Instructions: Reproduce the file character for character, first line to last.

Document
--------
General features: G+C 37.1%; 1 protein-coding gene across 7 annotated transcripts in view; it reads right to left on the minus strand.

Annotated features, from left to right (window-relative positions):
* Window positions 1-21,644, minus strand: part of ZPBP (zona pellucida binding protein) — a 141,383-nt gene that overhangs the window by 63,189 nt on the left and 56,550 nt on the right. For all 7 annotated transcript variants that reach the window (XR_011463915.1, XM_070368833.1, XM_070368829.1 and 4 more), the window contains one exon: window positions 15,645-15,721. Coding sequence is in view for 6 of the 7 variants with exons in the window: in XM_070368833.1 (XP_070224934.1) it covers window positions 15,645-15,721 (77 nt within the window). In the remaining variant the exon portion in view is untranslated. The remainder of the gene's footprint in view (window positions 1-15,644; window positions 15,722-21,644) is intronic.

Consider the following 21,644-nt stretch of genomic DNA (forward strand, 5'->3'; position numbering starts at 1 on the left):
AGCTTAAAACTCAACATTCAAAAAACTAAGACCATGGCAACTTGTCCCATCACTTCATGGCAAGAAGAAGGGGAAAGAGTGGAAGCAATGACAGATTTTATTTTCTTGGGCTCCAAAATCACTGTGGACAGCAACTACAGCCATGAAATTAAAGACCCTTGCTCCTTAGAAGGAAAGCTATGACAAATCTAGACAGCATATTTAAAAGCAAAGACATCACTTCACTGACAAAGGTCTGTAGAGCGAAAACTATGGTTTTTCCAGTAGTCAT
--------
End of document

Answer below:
General features: G+C 37.1%; 1 protein-coding gene across 7 annotated transcripts in view; it reads right to left on the minus strand.

Annotated features, from left to right (window-relative positions):
* Window positions 1-21,644, minus strand: part of ZPBP (zona pellucida binding protein) — a 141,383-nt gene that overhangs the window by 63,189 nt on the left and 56,550 nt on the right. For all 7 annotated transcript variants that reach the window (XR_011463915.1, XM_070368833.1, XM_070368829.1 and 4 more), the window contains one exon: window positions 15,645-15,721. Coding sequence is in view for 6 of the 7 variants with exons in the window: in XM_070368833.1 (XP_070224934.1) it covers window positions 15,645-15,721 (77 nt within the window). In the remaining variant the exon portion in view is untranslated. The remainder of the gene's footprint in view (window positions 1-15,644; window positions 15,722-21,644) is intronic.

Consider the following 21,644-nt stretch of genomic DNA (forward strand, 5'->3'; position numbering starts at 1 on the left):
AGCTTAAAACTCAACATTCAAAAAACTAAGACCATGGCAACTTGTCCCATCACTTCATGGCAAGAAGAAGGGGAAAGAGTGGAAGCAATGACAGATTTTATTTTCTTGGGCTCCAAAATCACTGTGGACAGCAACTACAGCCATGAAATTAAAGACCCTTGCTCCTTAGAAGGAAAGCTATGACAAATCTAGACAGCATATTTAAAAGCAAAGACATCACTTCACTGACAAAGGTCTGTAGAGCGAAAACTATGGTTTTTCCAGTAGTCAT